James Coleman, "Rawls, Nozick, and Educational Equality," The Public Interest, Spring: 1976.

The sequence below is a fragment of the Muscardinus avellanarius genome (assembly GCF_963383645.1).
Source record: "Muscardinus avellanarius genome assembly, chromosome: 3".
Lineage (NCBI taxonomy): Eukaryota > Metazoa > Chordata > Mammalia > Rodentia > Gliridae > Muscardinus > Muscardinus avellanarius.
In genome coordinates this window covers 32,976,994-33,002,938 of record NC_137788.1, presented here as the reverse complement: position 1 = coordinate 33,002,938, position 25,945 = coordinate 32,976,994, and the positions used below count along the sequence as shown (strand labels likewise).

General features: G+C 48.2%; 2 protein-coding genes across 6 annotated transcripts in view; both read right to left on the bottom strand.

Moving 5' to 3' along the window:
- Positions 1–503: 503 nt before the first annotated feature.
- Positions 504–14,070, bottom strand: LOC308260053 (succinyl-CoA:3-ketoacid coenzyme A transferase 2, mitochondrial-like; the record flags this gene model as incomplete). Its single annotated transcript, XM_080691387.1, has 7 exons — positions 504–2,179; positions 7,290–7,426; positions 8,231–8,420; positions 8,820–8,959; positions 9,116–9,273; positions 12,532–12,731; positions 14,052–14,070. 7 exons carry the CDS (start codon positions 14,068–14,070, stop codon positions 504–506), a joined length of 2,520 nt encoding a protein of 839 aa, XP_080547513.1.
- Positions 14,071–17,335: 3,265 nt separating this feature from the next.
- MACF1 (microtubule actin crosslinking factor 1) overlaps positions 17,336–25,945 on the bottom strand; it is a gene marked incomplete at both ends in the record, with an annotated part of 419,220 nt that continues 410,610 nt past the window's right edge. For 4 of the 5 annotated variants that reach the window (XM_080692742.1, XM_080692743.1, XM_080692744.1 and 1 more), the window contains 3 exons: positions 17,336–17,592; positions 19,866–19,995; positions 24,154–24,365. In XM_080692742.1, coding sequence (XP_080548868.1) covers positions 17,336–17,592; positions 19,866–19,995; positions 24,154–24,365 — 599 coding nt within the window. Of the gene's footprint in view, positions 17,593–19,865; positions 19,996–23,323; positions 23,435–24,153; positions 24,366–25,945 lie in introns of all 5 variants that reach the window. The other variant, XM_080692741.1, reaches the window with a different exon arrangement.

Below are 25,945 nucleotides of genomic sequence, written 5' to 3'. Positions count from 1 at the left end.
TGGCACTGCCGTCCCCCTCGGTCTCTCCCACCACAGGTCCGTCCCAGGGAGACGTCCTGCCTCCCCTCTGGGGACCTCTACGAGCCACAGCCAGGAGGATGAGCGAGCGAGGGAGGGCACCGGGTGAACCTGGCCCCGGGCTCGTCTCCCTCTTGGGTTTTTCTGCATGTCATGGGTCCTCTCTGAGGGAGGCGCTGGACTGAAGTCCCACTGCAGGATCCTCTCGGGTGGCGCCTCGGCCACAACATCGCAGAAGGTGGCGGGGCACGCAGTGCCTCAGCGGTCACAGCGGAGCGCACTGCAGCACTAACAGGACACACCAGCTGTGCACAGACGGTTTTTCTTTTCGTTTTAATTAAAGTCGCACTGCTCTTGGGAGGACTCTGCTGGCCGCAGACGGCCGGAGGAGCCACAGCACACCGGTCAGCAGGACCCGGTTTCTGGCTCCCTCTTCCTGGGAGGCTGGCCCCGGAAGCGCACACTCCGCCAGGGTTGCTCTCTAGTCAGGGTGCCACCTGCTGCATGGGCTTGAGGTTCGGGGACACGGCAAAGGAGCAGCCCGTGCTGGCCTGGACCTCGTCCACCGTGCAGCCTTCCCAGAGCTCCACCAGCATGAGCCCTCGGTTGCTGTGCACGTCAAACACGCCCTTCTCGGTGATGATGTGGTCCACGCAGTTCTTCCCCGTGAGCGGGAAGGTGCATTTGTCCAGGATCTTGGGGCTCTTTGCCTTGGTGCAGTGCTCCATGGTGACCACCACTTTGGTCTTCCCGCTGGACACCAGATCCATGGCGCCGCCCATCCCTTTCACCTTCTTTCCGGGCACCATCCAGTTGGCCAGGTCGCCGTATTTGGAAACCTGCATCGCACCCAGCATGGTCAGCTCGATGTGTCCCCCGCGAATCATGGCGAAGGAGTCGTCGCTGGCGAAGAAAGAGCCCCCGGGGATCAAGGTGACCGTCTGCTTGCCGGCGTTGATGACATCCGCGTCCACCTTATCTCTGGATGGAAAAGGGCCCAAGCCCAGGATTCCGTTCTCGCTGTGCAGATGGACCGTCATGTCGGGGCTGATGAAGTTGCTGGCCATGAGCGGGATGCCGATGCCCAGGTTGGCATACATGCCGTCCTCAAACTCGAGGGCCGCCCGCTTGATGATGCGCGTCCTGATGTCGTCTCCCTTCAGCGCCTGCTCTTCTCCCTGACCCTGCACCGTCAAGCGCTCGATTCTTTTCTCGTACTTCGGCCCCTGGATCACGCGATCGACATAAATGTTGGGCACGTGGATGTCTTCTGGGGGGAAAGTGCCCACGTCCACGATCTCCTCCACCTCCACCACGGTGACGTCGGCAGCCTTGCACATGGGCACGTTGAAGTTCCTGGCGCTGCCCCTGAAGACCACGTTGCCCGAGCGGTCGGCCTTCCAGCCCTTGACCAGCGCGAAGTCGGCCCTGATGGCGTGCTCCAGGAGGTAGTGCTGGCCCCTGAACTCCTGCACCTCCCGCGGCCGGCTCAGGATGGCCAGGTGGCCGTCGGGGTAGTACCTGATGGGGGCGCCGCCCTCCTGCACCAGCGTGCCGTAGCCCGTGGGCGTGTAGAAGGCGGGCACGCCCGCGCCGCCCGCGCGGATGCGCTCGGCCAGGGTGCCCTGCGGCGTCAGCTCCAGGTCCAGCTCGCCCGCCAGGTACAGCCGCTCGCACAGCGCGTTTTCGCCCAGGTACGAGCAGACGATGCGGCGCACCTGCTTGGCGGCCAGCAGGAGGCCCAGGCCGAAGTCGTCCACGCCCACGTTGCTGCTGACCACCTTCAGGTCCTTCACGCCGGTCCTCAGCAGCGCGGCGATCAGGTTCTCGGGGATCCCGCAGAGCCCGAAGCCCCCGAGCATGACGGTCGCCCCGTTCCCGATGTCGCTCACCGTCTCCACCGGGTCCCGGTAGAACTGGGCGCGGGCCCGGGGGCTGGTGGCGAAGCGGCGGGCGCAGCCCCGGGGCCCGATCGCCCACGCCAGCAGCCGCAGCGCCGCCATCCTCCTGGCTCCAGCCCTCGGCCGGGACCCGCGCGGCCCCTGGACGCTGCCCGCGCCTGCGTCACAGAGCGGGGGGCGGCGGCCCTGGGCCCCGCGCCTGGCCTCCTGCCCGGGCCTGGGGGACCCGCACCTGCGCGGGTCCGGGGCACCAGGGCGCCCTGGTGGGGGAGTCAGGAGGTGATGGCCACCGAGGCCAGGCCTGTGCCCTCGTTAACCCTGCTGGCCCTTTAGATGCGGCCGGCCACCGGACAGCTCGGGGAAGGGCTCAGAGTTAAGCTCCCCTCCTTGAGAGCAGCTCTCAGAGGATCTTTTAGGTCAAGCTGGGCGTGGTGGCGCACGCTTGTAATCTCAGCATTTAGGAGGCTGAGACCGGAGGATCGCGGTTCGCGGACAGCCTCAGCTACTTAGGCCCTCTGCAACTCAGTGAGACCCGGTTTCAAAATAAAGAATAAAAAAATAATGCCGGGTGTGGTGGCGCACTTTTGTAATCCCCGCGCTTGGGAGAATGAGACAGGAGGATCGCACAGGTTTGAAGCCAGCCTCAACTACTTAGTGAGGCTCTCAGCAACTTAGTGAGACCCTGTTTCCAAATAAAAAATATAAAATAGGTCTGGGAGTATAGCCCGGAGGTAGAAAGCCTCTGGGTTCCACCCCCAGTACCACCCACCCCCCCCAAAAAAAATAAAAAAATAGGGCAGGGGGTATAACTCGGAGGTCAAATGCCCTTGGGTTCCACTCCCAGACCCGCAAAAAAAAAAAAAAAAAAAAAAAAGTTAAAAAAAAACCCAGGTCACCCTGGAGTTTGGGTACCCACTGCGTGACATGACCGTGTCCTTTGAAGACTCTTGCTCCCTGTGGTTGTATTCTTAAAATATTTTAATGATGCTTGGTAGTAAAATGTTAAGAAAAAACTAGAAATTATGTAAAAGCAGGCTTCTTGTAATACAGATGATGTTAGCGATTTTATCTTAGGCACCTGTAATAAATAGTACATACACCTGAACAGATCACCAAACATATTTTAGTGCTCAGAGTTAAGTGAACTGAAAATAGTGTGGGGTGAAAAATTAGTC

Two recent treatises on moral philosophy have attracted far more general attention than is ordinarily given to works in academic philosophy: A Theory of Justice, by John Rawls, and Anarchy, State, and Utopia, by Robert Nozick. Together, they offer a framework for considering the difficult problems of inequality in education. Rawls’ theory of justice directly addresses the question of what is a just distribution in society—or, put differently, whether inequalities are justified in society, and if so, what kinds and amounts of inequality. Rawls’ answer is that only those inequalities are justified which are to the benefit of the least advantaged. Because some inequalities of position or of resources may bring greater productivity and thus greater benefits to all, they may be justified by this principle-though only those such inequalities are permissible.